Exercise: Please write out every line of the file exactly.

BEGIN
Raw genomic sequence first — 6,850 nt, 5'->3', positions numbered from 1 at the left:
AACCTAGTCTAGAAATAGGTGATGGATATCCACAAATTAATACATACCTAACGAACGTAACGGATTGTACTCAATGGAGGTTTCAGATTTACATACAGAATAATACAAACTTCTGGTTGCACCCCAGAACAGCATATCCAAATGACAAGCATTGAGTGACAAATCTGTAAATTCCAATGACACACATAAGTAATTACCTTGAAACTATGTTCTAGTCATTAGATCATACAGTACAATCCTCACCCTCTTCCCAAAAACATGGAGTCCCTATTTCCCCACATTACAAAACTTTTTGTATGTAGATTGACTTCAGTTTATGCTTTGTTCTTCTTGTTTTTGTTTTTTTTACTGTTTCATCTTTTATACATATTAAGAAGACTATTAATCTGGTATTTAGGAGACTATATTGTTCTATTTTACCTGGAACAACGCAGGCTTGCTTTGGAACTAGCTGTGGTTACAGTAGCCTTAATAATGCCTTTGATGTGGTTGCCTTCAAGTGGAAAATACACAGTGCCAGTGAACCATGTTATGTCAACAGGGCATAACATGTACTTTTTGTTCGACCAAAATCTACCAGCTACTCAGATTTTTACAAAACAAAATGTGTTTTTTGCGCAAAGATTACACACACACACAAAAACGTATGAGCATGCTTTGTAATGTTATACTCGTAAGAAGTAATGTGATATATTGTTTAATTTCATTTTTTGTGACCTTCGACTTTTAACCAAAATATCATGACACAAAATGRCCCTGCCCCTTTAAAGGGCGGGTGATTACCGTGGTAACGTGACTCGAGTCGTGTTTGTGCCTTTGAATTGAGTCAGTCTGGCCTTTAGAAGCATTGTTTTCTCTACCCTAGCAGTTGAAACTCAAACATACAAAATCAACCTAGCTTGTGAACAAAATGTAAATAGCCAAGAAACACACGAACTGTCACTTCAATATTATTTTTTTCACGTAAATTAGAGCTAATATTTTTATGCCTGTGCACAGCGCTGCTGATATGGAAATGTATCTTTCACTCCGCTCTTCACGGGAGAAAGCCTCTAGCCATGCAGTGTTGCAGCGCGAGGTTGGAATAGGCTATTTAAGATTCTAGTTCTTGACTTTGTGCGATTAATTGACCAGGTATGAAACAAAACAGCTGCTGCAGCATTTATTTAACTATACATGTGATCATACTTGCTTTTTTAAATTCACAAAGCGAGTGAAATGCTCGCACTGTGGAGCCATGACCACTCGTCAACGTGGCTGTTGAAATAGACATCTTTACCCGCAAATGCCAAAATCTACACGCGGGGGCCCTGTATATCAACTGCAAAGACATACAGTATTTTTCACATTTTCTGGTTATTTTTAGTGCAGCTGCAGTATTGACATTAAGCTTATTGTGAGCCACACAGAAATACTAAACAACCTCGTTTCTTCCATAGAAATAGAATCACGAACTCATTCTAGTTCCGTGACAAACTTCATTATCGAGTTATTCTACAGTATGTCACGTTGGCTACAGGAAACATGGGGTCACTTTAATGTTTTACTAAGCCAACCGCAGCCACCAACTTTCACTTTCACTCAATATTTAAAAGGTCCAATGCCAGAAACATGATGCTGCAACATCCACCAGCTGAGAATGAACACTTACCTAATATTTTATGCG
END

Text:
Raw genomic sequence first — 6,850 nt, 5'->3', positions numbered from 1 at the left:
AACCTAGTCTAGAAATAGGTGATGGATATCCACAAATTAATACATACCTAACGAACGTAACGGATTGTACTCAATGGAGGTTTCAGATTTACATACAGAATAATACAAACTTCTGGTTGCACCCCAGAACAGCATATCCAAATGACAAGCATTGAGTGACAAATCTGTAAATTCCAATGACACACATAAGTAATTACCTTGAAACTATGTTCTAGTCATTAGATCATACAGTACAATCCTCACCCTCTTCCCAAAAACATGGAGTCCCTATTTCCCCACATTACAAAACTTTTTGTATGTAGATTGACTTCAGTTTATGCTTTGTTCTTCTTGTTTTTGTTTTTTTTACTGTTTCATCTTTTATACATATTAAGAAGACTATTAATCTGGTATTTAGGAGACTATATTGTTCTATTTTACCTGGAACAACGCAGGCTTGCTTTGGAACTAGCTGTGGTTACAGTAGCCTTAATAATGCCTTTGATGTGGTTGCCTTCAAGTGGAAAATACACAGTGCCAGTGAACCATGTTATGTCAACAGGGCATAACATGTACTTTTTGTTCGACCAAAATCTACCAGCTACTCAGATTTTTACAAAACAAAATGTGTTTTTTGCGCAAAGATTACACACACACACAAAAACGTATGAGCATGCTTTGTAATGTTATACTCGTAAGAAGTAATGTGATATATTGTTTAATTTCATTTTTTGTGACCTTCGACTTTTAACCAAAATATCATGACACAAAATGRCCCTGCCCCTTTAAAGGGCGGGTGATTACCGTGGTAACGTGACTCGAGTCGTGTTTGTGCCTTTGAATTGAGTCAGTCTGGCCTTTAGAAGCATTGTTTTCTCTACCCTAGCAGTTGAAACTCAAACATACAAAATCAACCTAGCTTGTGAACAAAATGTAAATAGCCAAGAAACACACGAACTGTCACTTCAATATTATTTTTTTCACGTAAATTAGAGCTAATATTTTTATGCCTGTGCACAGCGCTGCTGATATGGAAATGTATCTTTCACTCCGCTCTTCACGGGAGAAAGCCTCTAGCCATGCAGTGTTGCAGCGCGAGGTTGGAATAGGCTATTTAAGATTCTAGTTCTTGACTTTGTGCGATTAATTGACCAGGTATGAAACAAAACAGCTGCTGCAGCATTTATTTAACTATACATGTGATCATACTTGCTTTTTTAAATTCACAAAGCGAGTGAAATGCTCGCACTGTGGAGCCATGACCACTCGTCAACGTGGCTGTTGAAATAGACATCTTTACCCGCAAATGCCAAAATCTACACGCGGGGGCCCTGTATATCAACTGCAAAGACATACAGTATTTTTCACATTTTCTGGTTATTTTTAGTGCAGCTGCAGTATTGACATTAAGCTTATTGTGAGCCACACAGAAATACTAAACAACCTCGTTTCTTCCATAGAAATAGAATCACGAACTCATTCTAGTTCCGTGACAAACTTCATTATCGAGTTATTCTACAGTATGTCACGTTGGCTACAGGAAACATGGGGTCACTTTAATGTTTTACTAAGCCAACCGCAGCCACCAACTTTCACTTTCACTCAATATTTAAAAGGTCCAATGCCAGAAACATGATGCTGCAACATCCACCAGCTGAGAATGAACACTTACCTAATATTTTATGCG